Thursday, July 23, 2009

Press Kit

Jennifer A. Jilks
B.A., B. Ed., M.Ed.
Living and Dying With Dignity: A daughter’s journey through Long-Term Care

Jennifer Jilks, retired teacher and educational writer, moved to Muskoka to care for her failing parents. Her intent: to write a book about teaching. Leaving behind friends, family and support systems, she was forced to retire early due to caregiver stress, depression and burn-out. Rather than the book about teaching, she participated in helping her parents navigate through end-of-life issues and wrote of her journey helping her parents die with dignity.

Her mother died at home from cancer, and her father from a brain tumour while in Long-Term Care. Part memoir, part research, the book includes coping strategies, and information discovered about the maze of Ontario Health Care options. Living and Dying With Dignity follows her parents’ journey, carefully explaining what happens after the diagnosis of cancer. Many have written success stories, but how do you cope when cancer or a brain tumour returns, when juggling as an adult child and a caregiver? What are your rights?

Author of many educational publications, and a school teacher from grades JK to 8, with workshop presentations ranging from Internet Safety, Web Design for Students, Integrating Technology for Exceptional Students, Jennifer has turned these skills towards adults.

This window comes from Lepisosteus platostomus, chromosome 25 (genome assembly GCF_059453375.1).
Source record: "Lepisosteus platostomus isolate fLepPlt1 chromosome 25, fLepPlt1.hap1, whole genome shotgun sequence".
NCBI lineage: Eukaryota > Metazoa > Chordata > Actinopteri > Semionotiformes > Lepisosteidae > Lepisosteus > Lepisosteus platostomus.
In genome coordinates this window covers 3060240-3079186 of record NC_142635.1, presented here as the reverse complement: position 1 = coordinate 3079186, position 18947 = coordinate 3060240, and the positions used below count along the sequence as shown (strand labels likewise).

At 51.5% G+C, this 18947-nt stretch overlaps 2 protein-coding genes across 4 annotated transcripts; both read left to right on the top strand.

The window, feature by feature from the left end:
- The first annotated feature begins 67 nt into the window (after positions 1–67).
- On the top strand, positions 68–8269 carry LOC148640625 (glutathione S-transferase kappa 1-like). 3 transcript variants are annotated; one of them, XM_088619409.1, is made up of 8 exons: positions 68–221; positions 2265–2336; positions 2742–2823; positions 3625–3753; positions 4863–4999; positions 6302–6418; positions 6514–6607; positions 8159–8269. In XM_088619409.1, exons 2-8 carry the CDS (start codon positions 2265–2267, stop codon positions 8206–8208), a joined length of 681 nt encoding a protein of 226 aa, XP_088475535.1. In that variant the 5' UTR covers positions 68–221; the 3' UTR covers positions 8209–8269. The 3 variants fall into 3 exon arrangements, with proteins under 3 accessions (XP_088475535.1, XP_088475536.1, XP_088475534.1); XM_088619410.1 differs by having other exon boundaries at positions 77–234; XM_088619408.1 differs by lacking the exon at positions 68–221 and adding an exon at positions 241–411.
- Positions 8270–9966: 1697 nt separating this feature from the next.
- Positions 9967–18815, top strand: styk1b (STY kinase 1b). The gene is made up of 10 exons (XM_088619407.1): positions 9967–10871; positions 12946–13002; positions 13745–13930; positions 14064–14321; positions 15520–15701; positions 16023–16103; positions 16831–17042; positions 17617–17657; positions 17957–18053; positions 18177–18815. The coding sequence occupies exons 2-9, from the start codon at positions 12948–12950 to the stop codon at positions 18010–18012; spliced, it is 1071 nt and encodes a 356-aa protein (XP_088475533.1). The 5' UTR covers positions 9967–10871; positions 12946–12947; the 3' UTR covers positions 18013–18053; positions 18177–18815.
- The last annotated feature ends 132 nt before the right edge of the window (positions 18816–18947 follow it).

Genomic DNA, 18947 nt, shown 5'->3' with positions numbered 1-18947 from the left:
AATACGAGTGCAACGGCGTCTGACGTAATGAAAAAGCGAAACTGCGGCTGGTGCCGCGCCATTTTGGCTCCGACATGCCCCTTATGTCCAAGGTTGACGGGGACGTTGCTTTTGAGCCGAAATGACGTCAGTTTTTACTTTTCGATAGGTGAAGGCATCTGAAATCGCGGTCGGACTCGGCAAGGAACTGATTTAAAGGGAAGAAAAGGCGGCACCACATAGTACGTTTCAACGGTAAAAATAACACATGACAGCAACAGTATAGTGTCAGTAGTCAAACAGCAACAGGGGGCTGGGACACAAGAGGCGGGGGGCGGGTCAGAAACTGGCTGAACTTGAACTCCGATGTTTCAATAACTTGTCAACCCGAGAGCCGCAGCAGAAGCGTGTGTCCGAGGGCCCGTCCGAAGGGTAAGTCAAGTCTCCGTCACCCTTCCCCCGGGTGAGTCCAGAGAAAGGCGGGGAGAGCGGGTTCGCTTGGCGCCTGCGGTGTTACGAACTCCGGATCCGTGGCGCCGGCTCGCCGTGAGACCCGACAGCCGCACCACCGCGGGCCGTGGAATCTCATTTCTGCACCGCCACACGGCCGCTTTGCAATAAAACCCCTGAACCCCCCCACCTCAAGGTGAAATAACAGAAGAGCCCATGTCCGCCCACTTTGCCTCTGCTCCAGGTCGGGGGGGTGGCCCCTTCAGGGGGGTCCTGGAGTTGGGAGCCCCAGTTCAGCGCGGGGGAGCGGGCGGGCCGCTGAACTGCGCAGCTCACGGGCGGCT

Her work with the young has been transferred to working with older adults as a Peer Health Educator with the Cardiovascular Health Awareness Program, a Consultant with the Provincial Aging at Home Strategy, and a blogger:

The book’s first section is a memoir, which deals with the emotions of relocating, finding care and suitable supports for her parents. The second section is a research-based section with helpful advice. Since the senior generation are often reluctant to ask questions, and people often don’t know which ones to ask, this book includes information about your rights as a patient, i.e., treatment plans, discharge options, and questions to ask your oncologist. You have a right to know treatments, treatment symptoms, options, and quality of life issues. There are many barriers to getting health care in Canada.

Suggested interview questions
  1. Tell me why you were inspired to write this book?
  2. When did you realize that your father was as ill as your mother?
  3. How is a caregiver’s health impacted by the work demanded of caregiving?
  4. What is happening to the sandwich generation as aging parents demand and require major support?
  5. What are the most important lessons you learned while caring for your parents?